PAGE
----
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  1. #1
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    Correct term for WWII British Revolver Cartridge, .380" or ".38-200"?

    Hello

    I have been wondering about this question for a bit, this might seem like a dumb question but I had to ask anyway.

    The question is about the .38" calibre WWII British Revolver Cartridge.

    Of all the photos of actual WWII British and Commonwealth SAA Cartons that I have seen, the label clearly reads .380", also the same applies to the headstamps on the cartridges as well.

    But, I see many people using the term ".38-200" to describe this cartridge. I am living in the United States and hear that term being used here the most, so I not certain if this is "American Collector Slang" or not?

    I understand that the original .380" Mk. I Revolver Cartridge was a 200 grain lead bullet. So the term ".38-200" makes sense in practical terms, that much I understand.

    I also understand that the version of the cartridge used during WWII and afterwards, the .380" Mk.II Revolver Cartridge had a 178 grain (I think?) Ball (aka "FMJ") Bullet instead of a 200 grain lead bullet. I hear some people use the term ".38-200" to describe that cartridge as well, even though it does not have a 200 grain bullet.

    I tend to use the term .380" Revolver Cartridge. Am I correct or not, or is ".38-200" a "correct" term as well?
    Thanks
    Mark
    Last edited by TomcatPC; 2nd December 2010 at 05:08 AM. Reason: Dyslexia reared it's ugly head...again.

  2. #2
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    I call the cartridge the .38 S&W. What you call it is also correct, but I like to give credit to the Fine American company who first made the round.......
    Smith & Wesson.

    The .38 S&W is a revolver cartridge developed by Smith & Wesson in 1877. Though similar in name, it is not interchangeable with the later Smith & Wesson .38 Special cartridge due to a different and shorter case shape and slightly larger bullet diameter.

    The British military adopted a loading of this cartridge as the Cartridge, S.A., Revolver Ball, 380 in, MkI 38-200 with the "200" referring to the weight of the lead bullet in grains. In 1937, this cartridge was replaced in British Service by the Cartridge, S.A., Revolver Ball, 380 in, MkII. The main difference between it and the previous round was that that it had a 178 grn. FMJ bullet.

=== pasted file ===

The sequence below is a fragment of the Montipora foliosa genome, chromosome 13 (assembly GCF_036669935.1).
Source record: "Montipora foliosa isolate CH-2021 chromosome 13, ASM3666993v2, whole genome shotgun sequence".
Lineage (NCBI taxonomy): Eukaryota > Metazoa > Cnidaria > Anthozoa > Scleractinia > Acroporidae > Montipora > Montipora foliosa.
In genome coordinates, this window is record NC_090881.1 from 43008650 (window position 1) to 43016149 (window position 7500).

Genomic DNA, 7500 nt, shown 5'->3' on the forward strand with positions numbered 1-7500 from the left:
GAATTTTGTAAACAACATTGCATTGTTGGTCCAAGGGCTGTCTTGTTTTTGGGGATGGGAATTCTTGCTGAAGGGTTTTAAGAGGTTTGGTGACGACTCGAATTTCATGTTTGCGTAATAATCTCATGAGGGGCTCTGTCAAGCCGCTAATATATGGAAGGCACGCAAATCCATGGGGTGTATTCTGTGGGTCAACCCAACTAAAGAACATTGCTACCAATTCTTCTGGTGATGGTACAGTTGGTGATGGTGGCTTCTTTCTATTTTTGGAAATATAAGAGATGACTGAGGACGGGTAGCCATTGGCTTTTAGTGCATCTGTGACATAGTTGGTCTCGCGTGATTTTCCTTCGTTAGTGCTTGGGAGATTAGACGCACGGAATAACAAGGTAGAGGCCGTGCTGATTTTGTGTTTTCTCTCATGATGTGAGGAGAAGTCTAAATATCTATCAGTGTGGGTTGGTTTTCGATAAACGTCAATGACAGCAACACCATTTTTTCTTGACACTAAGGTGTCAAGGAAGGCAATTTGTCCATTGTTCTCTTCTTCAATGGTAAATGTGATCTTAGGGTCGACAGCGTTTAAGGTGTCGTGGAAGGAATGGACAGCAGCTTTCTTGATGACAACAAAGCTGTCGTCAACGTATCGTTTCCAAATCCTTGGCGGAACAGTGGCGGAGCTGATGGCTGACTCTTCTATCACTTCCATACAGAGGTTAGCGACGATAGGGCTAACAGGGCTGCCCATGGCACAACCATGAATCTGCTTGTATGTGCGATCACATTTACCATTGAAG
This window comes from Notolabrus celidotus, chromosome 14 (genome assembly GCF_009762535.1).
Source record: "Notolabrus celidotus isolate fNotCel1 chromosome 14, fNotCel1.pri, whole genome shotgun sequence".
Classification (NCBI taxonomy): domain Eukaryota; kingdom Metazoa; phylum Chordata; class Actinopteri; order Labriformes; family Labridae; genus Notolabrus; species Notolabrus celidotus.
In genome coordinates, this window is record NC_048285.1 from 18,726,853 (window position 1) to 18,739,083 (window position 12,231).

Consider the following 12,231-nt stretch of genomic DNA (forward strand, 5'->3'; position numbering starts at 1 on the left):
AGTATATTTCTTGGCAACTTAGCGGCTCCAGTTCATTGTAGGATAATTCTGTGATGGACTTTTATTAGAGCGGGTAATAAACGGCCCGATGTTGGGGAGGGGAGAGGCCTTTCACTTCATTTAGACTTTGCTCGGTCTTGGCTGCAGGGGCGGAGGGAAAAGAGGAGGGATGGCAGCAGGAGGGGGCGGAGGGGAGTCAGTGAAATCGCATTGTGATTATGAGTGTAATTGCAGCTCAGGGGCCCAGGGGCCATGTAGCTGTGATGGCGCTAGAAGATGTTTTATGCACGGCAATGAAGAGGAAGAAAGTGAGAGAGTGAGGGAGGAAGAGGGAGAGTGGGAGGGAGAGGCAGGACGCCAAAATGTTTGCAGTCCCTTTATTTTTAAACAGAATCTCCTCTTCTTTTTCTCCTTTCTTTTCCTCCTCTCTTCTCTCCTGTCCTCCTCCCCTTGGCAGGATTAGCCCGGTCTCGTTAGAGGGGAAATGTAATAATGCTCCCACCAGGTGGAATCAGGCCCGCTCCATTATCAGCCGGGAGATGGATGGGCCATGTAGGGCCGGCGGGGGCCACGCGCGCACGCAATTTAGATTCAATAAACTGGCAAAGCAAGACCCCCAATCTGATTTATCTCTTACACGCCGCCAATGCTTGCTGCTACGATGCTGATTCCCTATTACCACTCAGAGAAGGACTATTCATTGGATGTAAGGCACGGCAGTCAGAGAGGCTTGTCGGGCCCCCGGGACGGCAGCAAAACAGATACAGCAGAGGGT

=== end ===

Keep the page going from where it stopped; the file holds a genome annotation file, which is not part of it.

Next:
3. #3
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    British .380

    Whilst the background of the British .380 round is as you say, the nomenclature you give is wrong. It never had "38-200" as part of the title nor was it known officially as that in British service.

    The correct title was " Cartridge SA Revolver Ball .380 inch Mark I" when introduced (or Mark Iz if loaded with nitrocellulose).

    I believe the term originated for the original S & W police load to identify the heavier than normal bullet.

    Regards
    TonyE
    Researcher, collector and pedant
    British military small arms and ammunition.
    https://sites.google.com/site/britmilammo

  4. #4
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    A .380" box lable to prove the point

    Tony
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    "Si vis pacem,para bellum"

    Member of COYCC

  5. #5
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    .38/200

    Despite what TonyE says, there were some British-made cartridges that had ".38-200" in the headstamp. AFAIK, they all had the 200-grain lead bullet. I have in my collection a Kynoch-made box (empty, unfortunately) which has a label stating ".38/200 Revolver Cartridges". They would have been for commercial sale, rather than military. The military ones just had the usual military headstamp.